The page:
"In 2019, in their five-year national action plan, the Government committed to reducing hospital-acquired infections by 2024 and halving gram-negative bloodstream infections in the NHS long-term plan. However, there is increasing concern that the Covid-19 pandemic will have pushed those targets into the background."

York Outer MP Julian Sturdy told the debate the Government needed to study how Covid has impacted the global and national antibiotic resistance challenge.

He said: "Unsurprisingly, the once-in-a-century scale of the pandemic has generated concerns that the increased prescribing of antibiotics worldwide on the back of covid will amplify the problems of growing resistance. The scale of the virus disaster and the variety of global health systems has led to a huge, unco-ordinated and large-scale use of different antibiotics, and we need to know how the nature of the AMR threat has evolved as a result."

Mr Sturdy added: "The costs involved in developing the new drugs needed to beat the resistance are enormous, as has already been touched on in this debate, but arguably our perspective on that has shifted somewhat when we consider the scale of the fiscal firepower deployed against the covid virus—some £378 billion in this country alone, as of October’s Budget.

"Given the potential of AMR to equal or surpass what covid has done, as my hon. Friend the Member for Thirsk and Malton mentioned, with the very plausible prediction of 10 million dead annually across the world by 2050, it seems reasonable to increase our national financial commitment now.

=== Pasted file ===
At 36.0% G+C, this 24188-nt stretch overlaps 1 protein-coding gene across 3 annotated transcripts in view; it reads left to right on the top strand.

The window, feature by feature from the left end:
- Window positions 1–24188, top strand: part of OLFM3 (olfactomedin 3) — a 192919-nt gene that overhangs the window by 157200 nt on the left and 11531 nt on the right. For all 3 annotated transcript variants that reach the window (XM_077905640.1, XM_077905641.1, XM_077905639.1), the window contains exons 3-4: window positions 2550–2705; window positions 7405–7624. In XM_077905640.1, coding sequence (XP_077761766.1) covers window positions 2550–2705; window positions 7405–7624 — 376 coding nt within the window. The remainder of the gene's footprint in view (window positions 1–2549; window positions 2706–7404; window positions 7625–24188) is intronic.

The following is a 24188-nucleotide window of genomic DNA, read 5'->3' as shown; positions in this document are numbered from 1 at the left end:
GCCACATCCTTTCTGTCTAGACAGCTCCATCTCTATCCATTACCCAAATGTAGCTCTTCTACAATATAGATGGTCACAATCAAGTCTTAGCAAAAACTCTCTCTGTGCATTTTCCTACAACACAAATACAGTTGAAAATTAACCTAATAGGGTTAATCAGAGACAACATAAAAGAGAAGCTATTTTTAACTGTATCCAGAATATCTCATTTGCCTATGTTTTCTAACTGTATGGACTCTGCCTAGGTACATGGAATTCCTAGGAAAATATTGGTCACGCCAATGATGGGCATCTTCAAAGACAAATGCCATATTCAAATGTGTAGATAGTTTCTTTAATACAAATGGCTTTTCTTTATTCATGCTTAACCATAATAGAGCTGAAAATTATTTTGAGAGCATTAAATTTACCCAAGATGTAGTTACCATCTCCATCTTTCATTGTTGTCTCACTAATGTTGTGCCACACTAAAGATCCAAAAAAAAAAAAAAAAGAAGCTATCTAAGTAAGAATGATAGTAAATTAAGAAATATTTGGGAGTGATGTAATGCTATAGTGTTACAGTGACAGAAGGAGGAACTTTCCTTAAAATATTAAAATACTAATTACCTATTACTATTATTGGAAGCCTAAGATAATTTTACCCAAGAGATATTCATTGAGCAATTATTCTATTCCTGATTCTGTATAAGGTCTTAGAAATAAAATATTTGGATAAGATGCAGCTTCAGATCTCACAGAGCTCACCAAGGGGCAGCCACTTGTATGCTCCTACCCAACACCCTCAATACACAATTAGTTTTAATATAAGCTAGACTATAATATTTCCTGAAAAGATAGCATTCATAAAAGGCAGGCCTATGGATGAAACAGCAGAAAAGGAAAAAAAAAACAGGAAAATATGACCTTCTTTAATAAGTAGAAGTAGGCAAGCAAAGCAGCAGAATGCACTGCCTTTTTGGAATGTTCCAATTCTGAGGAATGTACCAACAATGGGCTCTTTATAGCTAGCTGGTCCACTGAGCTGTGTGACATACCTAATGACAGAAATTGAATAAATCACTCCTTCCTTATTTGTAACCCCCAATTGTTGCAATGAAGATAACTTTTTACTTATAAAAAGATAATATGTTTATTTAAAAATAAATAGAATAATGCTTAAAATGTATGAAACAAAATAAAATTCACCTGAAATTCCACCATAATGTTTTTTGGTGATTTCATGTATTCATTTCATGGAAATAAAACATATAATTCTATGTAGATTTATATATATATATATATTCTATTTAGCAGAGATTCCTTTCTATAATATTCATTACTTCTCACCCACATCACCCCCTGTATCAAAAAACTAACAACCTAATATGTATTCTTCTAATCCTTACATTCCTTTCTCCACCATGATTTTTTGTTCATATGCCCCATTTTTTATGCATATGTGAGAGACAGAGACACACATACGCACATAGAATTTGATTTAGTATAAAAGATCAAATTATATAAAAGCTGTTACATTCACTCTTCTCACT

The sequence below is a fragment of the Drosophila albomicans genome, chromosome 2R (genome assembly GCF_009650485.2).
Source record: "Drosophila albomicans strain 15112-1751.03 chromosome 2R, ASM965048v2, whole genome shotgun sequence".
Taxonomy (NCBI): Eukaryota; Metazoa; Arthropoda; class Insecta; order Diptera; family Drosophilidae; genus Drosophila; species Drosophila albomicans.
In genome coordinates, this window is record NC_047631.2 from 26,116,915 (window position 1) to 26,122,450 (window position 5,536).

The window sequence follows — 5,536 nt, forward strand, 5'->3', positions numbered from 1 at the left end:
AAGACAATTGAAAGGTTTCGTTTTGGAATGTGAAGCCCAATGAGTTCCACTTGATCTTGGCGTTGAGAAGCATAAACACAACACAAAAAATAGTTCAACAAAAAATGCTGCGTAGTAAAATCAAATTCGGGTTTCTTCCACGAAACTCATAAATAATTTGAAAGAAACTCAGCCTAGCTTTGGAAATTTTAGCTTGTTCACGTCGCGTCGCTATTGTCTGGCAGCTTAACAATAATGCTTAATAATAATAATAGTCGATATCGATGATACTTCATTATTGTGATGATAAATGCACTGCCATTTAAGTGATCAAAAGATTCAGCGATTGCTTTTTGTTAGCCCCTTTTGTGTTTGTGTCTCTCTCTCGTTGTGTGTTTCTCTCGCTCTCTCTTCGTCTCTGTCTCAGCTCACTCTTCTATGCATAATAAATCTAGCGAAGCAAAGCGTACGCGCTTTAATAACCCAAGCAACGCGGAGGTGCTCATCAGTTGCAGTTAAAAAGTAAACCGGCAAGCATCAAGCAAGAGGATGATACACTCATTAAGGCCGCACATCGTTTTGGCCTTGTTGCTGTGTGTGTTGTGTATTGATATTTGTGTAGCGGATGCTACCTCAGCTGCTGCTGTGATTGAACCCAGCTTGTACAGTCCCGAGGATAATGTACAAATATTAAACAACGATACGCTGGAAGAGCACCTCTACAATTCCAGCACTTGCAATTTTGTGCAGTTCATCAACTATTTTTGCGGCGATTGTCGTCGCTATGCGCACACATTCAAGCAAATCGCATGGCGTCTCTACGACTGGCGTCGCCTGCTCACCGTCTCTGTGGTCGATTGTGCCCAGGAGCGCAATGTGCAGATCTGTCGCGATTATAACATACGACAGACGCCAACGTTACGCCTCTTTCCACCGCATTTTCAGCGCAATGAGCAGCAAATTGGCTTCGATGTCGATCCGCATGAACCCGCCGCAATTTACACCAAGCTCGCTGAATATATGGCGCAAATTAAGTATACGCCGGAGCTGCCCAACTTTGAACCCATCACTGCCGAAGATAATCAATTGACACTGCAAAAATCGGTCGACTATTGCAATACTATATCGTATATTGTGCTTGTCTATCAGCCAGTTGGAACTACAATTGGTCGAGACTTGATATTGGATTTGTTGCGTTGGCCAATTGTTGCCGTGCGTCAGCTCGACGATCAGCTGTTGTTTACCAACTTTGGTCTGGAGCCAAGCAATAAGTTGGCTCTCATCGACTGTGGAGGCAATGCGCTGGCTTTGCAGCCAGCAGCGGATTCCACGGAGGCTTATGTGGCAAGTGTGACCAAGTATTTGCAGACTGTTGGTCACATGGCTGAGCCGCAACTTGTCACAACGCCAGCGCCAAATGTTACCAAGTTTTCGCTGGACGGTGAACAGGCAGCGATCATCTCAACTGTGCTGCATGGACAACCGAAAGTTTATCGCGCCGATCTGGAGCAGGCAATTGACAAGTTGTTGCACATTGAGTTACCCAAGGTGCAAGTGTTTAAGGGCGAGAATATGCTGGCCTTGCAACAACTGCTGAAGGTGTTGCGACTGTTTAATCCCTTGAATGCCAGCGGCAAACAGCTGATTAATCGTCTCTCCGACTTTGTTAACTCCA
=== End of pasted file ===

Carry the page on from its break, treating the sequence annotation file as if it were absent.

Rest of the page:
"With a much more significant—but still relatively small—investment, we can really make a difference."

Maggie Throup, Health and Social Care Minister, said in response that the Government is testing "a Netflix-style subscription model for antibiotics".

She said: "No new class of antibiotic has been developed since 1987, and the market for antimicrobials is broken, as my hon. Friend the Member for Thirsk and Malton said. To address that, we are testing a new Netflix-style subscription model for antibiotics—a world first. The economic model and evaluation reports for the two antimicrobials in the project have been completed, and the reports are currently undergoing consultation with registered stakeholders, including drug manufacturers. We hope that the first payments under the new model will be made in 2022."

She also told the debate: "As has been made clear in this debate, antimicrobial resistance is undoubtedly one of the most significant global health challenges that we face today. The Covid-19 pandemic has illustrated the substantial impact that major outbreaks of disease can have on society, endangering lives and disrupting public services and the economy. The threat of AMR is no different.

"Last year, in England alone, there were over 55,000 cases of resistant infections and more than 2,000 estimated deaths."

She added: "So what are the UK Government doing to tackle this risk? As Members have referenced, in January 2019 the Government set out the UK’s vision to contain and control AMR by 2040.

"That vision is supported by a five-year national action plan across the spectrum of human and animal health, agriculture, the environment and food. We are halfway through implementing our five-year action plan and have made considerable progress. We are committed to reducing the need for antimicrobials by lowering the burden of infection in our communities, in the NHS, on farms and in the environment—if you don’t get the bug, you don’t get the drug."